World Vision joins the cadre of organizations to plunge into the pool of social issues and discover it holds hot, unforgiving water.
The $1 billion charity, which is affiliated with evangelical Christianity and provides humanitarian aid, decided to standardize its policies by allowing celibate gay singles and legally married gay couples to work for the organization.
World Vision President Richard Stearns said the decision was consistent with its practice on other socially divisive issues such as divorce, remarriage, baptism and female priests. It wasn't intended, Stearns said, to endorse homosexuality or gay marriage.
"Changing the employee conduct policy to allow someone in a same-sex marriage who is a professed believer in Jesus Christ to work for us makes our policy more consistent with our practice on other divisive issues," he told Christianity Today. "It also allows us to treat all of our employees the same way: abstinence outside of marriage, and fidelity within marriage."
News of the policy change prompted a not-unexpected uproar in evangelical religious circles. Critics charged that World Vision had betrayed its Christian principles. More significantly, many donors said they would stop giving money to the charity.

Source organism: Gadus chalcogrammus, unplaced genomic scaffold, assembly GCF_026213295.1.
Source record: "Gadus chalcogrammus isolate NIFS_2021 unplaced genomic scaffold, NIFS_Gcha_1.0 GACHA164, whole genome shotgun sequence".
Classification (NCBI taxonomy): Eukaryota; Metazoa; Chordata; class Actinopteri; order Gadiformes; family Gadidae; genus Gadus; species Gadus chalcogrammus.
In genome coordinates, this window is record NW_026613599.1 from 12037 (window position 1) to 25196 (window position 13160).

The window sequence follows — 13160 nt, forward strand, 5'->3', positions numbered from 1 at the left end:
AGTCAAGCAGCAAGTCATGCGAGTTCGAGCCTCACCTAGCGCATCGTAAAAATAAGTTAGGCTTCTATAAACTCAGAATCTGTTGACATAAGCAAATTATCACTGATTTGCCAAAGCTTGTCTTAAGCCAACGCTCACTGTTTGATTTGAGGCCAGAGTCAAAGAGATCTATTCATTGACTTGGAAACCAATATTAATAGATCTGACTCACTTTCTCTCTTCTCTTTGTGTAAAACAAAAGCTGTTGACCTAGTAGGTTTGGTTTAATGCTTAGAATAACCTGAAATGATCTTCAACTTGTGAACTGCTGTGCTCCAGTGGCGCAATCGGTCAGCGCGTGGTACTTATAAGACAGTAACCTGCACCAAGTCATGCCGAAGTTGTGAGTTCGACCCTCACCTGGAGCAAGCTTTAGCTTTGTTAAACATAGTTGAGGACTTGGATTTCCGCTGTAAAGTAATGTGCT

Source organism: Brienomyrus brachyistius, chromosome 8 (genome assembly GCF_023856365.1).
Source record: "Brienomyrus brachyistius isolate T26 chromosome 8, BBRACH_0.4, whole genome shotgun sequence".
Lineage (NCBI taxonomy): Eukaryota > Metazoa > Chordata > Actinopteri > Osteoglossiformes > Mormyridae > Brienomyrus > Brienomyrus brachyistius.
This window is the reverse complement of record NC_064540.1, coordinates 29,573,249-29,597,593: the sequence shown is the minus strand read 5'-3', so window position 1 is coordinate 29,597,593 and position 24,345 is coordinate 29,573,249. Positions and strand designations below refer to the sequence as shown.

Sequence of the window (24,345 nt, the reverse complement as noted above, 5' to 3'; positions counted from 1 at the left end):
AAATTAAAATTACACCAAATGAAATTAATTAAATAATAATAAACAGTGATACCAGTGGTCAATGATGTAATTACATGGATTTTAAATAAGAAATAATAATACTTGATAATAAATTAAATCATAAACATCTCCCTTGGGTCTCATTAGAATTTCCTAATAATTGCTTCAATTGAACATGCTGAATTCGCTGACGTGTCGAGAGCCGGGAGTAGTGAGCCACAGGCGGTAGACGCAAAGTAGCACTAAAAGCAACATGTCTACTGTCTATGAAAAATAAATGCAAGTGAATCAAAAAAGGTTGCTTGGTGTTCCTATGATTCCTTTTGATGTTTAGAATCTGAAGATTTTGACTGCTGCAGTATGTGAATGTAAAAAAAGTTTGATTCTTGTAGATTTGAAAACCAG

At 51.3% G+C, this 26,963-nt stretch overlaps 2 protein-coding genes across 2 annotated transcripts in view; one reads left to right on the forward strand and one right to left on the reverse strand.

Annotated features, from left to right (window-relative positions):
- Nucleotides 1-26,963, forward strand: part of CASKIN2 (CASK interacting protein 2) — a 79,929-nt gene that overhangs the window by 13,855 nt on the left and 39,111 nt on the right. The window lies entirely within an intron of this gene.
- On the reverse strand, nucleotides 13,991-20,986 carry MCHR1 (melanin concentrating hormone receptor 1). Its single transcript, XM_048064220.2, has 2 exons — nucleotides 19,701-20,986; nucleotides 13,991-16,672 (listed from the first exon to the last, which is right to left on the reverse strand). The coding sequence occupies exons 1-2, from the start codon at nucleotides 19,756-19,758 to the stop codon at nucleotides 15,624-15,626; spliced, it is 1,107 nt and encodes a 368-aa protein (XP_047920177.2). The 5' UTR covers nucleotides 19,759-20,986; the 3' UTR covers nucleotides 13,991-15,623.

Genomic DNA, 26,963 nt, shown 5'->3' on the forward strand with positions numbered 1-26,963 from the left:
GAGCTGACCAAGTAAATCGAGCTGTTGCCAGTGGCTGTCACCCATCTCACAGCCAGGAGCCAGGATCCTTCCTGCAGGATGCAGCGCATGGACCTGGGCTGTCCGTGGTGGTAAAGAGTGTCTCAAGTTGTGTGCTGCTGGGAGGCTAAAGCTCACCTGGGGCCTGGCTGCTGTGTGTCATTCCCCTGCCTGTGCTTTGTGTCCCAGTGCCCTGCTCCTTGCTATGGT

The backlash caused Stearns to reverse course within 48 hours and issue an apology in which he asked for forgiveness.
A World Vision statement said, "The board acknowledged it made a mistake and chose to revert to our longstanding conduct policy requiring sexual abstinence for all single employees and faithfulness within the Biblical covenant of marriage between a man and a woman."
The charity joins groups such as Boy Scouts of America that have found themselves ensnared in the culture war over homosexuality. World Vision's attempt to treat everyone equally under its employment policies succumbed to a bow wave of opposition from those who believe homosexuality is a sin and undermines the sanctity of marriage. The Boy Scouts chose to be on the side of history that moved beyond condemnation of homosexuality. World Vision retreated to the other side of history.
Both will face fallout. A new scouting organization has sprouted in the wake of the Boy Scouts decision. It is less clear whether there will be any immediate fallout from World Vision's decision, though surveys suggest many young adults are refusing to associate with organizations that discriminate against gay people.
Social issues constitute the world that most nonprofits inhabit, so it is natural that they address them. However, the World Vision example demonstrates they do so at their peril if they alienate their constituents. That suggests nonprofit executives and boards should make decisions with full knowledge of the consequences, then stick with them. The Boy Scouts weighed its choices, made a decision and is living with its consequences.
World Vision trotted out change, then slunk back to the doghouse when the heat grew too intense. It couldn't have been surprised by the reaction; it was just ill-prepared.